Meanwhile, there are people in the States arguing that we shouldn’t learn Spanish because people coming into America should learn “the” language, “our” language: English. Italy has the opposite idea. Elisa said that it’s important for Italians to know other languages to accommodate for all the immigrants and refugees coming into the country.

It’s really hard that I don’t speak Italian. I have to make Italians cater to me in their own space, in their own home, by speaking English because I don’t understand Italian yet. I think this just furthers the idea of American ethnocentrism. When I speak English, they can’t see my desire to connect with them or my love and appreciation for Italian language and culture. All they see is a dumb American wanting yet another person to cater to them, to make their life easier and more comfortable by reaching out to them in their own language.

In my Cross-Cultural Psych class, we learned that the biggest form of integration and feeling like you belong in a culture is learning the language. I cannot wait until I know enough Italian to use it and make progress towards integration. I hate that I have to revert to English at the point I’m at.

I can be aware of my Americanness, but I can’t shake it. Culture really does influence and shape you.

When I run to class with my North Face backpack bopping up and down, weaving between slow walkers, I’m obviously American. Italians take things slow and don’t care if they’re late because they’re all about enjoying and savoring the moment.They walk so slow, but they enjoy their walks.

When I ask for something to go (in Italy they say “to take away” because that’s how they say it in England and they speak British English), I’m obviously American. Again, Italians are all about living in the moment and enjoying every little thing. Asking for something to go is kind of insulting because it implies that you just want to eat the food for the sake of eating food vs. actually enjoying it, and you don’t appreciate the ambiance of the café or little restaurant enough to take the time to sit down and enjoy it. It implies that you’re just using them for food vs. the experience. Food is an experience here; you can’t separate the two.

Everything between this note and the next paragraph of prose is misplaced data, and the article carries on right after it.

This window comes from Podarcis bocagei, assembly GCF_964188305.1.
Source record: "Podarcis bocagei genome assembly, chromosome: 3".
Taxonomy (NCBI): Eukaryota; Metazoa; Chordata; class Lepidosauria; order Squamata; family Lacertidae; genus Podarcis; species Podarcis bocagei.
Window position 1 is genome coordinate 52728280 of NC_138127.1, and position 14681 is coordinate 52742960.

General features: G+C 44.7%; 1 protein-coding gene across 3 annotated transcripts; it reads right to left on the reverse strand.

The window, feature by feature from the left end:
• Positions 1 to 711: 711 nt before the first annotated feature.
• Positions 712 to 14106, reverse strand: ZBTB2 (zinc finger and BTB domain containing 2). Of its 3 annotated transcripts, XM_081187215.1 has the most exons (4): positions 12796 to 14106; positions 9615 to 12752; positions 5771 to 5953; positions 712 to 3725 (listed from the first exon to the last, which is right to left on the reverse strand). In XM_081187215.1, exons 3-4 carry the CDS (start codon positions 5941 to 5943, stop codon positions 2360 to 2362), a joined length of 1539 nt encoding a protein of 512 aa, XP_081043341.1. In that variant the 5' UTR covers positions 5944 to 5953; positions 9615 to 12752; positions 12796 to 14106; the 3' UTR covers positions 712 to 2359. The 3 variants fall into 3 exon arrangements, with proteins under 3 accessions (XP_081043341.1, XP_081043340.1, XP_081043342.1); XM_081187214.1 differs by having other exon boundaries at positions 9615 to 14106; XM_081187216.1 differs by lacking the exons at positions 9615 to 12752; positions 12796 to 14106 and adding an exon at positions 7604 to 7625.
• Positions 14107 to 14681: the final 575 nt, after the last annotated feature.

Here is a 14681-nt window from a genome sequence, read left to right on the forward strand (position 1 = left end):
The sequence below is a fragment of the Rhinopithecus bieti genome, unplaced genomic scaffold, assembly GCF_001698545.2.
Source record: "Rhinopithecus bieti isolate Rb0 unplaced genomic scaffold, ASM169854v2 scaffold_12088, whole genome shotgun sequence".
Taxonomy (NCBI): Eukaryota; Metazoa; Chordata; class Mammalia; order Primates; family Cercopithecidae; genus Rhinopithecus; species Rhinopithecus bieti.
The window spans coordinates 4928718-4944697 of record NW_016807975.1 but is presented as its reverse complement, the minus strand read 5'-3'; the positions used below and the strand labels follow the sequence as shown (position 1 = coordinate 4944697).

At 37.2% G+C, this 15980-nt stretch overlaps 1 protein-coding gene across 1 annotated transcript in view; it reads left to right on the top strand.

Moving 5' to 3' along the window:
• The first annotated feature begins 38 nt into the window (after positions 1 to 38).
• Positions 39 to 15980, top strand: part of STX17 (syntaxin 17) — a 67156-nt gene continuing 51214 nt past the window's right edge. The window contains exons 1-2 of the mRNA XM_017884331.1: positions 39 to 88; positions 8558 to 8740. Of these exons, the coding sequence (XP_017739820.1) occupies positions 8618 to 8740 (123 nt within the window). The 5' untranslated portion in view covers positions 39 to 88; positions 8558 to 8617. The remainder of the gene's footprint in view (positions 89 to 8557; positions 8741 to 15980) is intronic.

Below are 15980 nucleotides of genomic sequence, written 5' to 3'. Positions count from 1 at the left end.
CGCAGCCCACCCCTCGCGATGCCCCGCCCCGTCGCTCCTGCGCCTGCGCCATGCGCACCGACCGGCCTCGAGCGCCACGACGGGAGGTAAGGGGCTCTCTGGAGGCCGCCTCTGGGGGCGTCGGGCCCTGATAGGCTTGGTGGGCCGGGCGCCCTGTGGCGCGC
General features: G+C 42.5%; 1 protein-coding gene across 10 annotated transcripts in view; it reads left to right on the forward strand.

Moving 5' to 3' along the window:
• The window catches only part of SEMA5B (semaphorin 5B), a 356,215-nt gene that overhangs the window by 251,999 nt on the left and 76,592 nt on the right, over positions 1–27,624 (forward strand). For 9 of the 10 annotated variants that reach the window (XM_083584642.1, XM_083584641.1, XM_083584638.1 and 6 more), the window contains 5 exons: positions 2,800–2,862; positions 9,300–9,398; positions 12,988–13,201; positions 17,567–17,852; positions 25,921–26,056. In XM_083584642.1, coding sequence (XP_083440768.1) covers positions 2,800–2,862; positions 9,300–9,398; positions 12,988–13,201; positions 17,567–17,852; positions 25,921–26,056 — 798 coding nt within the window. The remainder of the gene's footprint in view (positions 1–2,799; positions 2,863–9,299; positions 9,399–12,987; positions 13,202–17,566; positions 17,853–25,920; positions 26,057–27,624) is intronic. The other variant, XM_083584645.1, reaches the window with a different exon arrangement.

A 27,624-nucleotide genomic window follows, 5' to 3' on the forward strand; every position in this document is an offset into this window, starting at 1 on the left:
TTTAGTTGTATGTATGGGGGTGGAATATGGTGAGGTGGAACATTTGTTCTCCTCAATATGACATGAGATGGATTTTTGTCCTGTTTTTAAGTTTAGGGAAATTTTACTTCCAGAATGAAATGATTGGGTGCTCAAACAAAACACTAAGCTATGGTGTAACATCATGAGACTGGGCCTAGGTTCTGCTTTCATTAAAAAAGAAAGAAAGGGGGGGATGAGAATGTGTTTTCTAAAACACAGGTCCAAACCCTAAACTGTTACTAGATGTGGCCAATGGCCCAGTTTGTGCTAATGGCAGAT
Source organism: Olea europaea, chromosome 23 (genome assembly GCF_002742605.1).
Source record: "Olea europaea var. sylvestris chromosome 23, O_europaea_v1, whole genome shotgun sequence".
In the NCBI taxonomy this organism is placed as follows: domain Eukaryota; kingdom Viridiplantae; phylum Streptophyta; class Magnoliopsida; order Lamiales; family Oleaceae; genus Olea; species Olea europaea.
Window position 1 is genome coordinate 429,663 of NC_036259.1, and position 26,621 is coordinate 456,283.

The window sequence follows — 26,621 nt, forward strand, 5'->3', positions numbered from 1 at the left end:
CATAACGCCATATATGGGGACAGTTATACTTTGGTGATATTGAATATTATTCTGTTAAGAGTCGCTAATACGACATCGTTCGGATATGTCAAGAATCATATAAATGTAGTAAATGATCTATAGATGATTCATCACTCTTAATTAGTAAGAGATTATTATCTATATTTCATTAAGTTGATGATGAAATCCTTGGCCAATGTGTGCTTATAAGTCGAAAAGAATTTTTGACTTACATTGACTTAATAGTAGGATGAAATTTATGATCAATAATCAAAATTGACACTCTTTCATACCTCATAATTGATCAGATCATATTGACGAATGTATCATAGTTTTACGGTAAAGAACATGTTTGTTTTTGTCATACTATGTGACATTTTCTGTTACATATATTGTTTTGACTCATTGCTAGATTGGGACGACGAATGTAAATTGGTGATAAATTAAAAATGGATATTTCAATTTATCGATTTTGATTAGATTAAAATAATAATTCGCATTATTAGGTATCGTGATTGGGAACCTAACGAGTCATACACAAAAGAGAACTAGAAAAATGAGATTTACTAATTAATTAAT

When I’m standing in front of a metro kiosk, sifting through the Italian words that blur together on the screen, trying to get a ticket while people are budging me to get their ticket because they’re tired of waiting, I’m obviously American. But practice makes perfect and I’m getting the hang of it!

When I hesitate on the curbside waiting to cross the street when there’s no crosswalk, I’m obviously American. I’m getting better at this though–I either find an Italian and follow them at a weirdly close distance as they cross the street because I know that since they’re used to this, the route they’re about to take is safe, or I just go for it and risk it and walk. I feel like I’m risking my life every time I do it, but I’m still alive so what the hey.

I really want to be absorbed in this culture, but there is naturally a degree of separation here. Every time I stop to take a few too many pictures of a monument Italians pass everyday, or an Italian has to speak to me in English because that’s the only way I can communicate with them, I feel like a leech sucking up their culture and not offering anything in return.

I don’t want to use Rome for its culture; I want to give something back as well. I want this to be a cultural exchange vs. Rome enriching me with knowledge and giving me a life-changing experience, and then just going home and Rome being the way it always is and me having done absolutely nothing to change it while it gave me so much without even trying to. This is an incredible opportunity and the last thing I want to do is be selfish about it.

I’m not sure how to give back in this way quite yet, but because being seen as a tourist bothers me SO much, I’ve been taking active steps to cross the threshold between tourist and non-tourist. I can never be a local, and I’m not going to assume Italian culture as my own because it isn’t my culture, but I do want to soak myself in it for the time I’m here instead of standing at the outskirts as a tourist too scared to dive in.

Whenever I go to my internship, I don’t feel like a tourist. This is because I mimic the workday of an Italian; I hop on the metro and go to work at an Italian preschool where they only speak Italian. Because the kids don’t speak English, I’m forced to work on my Italian, which makes me feel like I’m contributing and trying and maybe even giving something back, because I’m teaching the kids about English and American culture in return.

The kids are so little that they don’t understand I don’t speak Italian, so they oftentimes treat me the same as they would an Italian, which is so refreshing. They do laugh and make fun of America, and one kid thought New York and America is one in the same, like the entire country of America is New York. But at least they’re not accommodating me just because I’m American. I appreciate that. I appreciate being treated like a peer rather than a tourist.

When I stop at a cafe for a cappuccino after class, I don’t feel like a tourist. When I slow down, sit alone, and just breathe, I don’t feel like a tourist. In the U.S., I don’t think I’ve ever gotten a coffee simply for the sake of getting a coffee. I’ve always gotten a coffee as something to catch up with a friend over, or to supplement studying. I’ve never just sat there and sipped and breathed. And I honestly think that would be weird to do in the U.S., unfortunately. At least I would feel weird about it.